UK consumers are struggling to stay on top of what money they have saved for retirement. Only last month, new research revealed the number and value of lost pension pots were six times the figures previously estimated -around 1.6 million individual pots.
Worth a total of £19.4billion, that’s the equivalent of £13,000 per pot, according to the Association of British Insurers (ABI), which represents pension providers, and the Pension Policy Institute. That’s not surprising when you learn that the average person will have around 11 different jobs over their lifetime and move home eight times.
There’s a hole in my bucket…
The government predicts that there could be as many as 50 million dormant and lost pensions by 2050. That’s why the launch of the Pensions Dashboards is so important — to make sure people stay connected to their work and personal pension pots. The idea is that they will help people keep track of all their pensions in one place – online using a computer, tablet or even a smartphone.
It’s not just about making sure you don’t lose any pots — having a proper picture of how much your pension savings are worth and what you might receive in retirement can be an invaluable tool in planning for later life.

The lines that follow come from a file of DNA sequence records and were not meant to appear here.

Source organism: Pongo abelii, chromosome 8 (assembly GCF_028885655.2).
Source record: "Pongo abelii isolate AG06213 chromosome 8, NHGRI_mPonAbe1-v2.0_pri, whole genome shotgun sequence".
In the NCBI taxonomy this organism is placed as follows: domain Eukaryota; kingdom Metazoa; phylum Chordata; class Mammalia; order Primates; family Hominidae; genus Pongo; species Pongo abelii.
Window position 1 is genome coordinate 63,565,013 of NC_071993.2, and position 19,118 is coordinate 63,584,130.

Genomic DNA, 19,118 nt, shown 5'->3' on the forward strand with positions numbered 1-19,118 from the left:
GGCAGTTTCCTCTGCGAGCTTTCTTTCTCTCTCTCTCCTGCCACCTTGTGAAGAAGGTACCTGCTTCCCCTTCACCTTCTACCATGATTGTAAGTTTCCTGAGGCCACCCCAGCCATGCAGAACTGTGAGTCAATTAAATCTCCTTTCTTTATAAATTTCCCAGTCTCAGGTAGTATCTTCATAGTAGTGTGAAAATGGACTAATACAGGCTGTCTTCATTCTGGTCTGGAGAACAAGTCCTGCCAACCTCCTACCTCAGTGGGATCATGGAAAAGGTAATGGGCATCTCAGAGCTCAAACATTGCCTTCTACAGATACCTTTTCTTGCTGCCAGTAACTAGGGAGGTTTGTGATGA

The idea of a ‘dashboard’ was first mooted by former chancellor George Osborne amid concerns that employees who now automatically pay into workplace pensions will lose track of them. The concept has developed further so that they will bring together private savings as well as state pension entitlements.
Is it fixed?
But it could take years until savers get a proper overview of their increasingly complex pensions as not all data will be available from day one, such as state pension information. Plus, any data needs to be accurate for it to enable meaningful retirement planning.
Auto-enrolment pension providers have already admitted that records are not necessarily reliable as there are significant numbers of errors in the auto-enrolment contributions data.
The dashboards will present huge logistical problems for the pensions industry as older schemes are not recorded in a format that would allow electronic handling. To get legacy schemes to do this would result in huge costs — usually passed on to customers — and long delays.
However, when up and running the dashboards will have many benefits. Apart from collating all of the transfer values of your retirement savings, they will also help people see if their money is sitting in poorly performing investments or subject to excessive charges. This could encourage them to seek better value for money and understand how much more they need to save.
The Government has committed to launching Pension Dashboard services by the end of 2019. More details on will be firmed up in the coming months following a consultation which closes later this month.
Watch this space.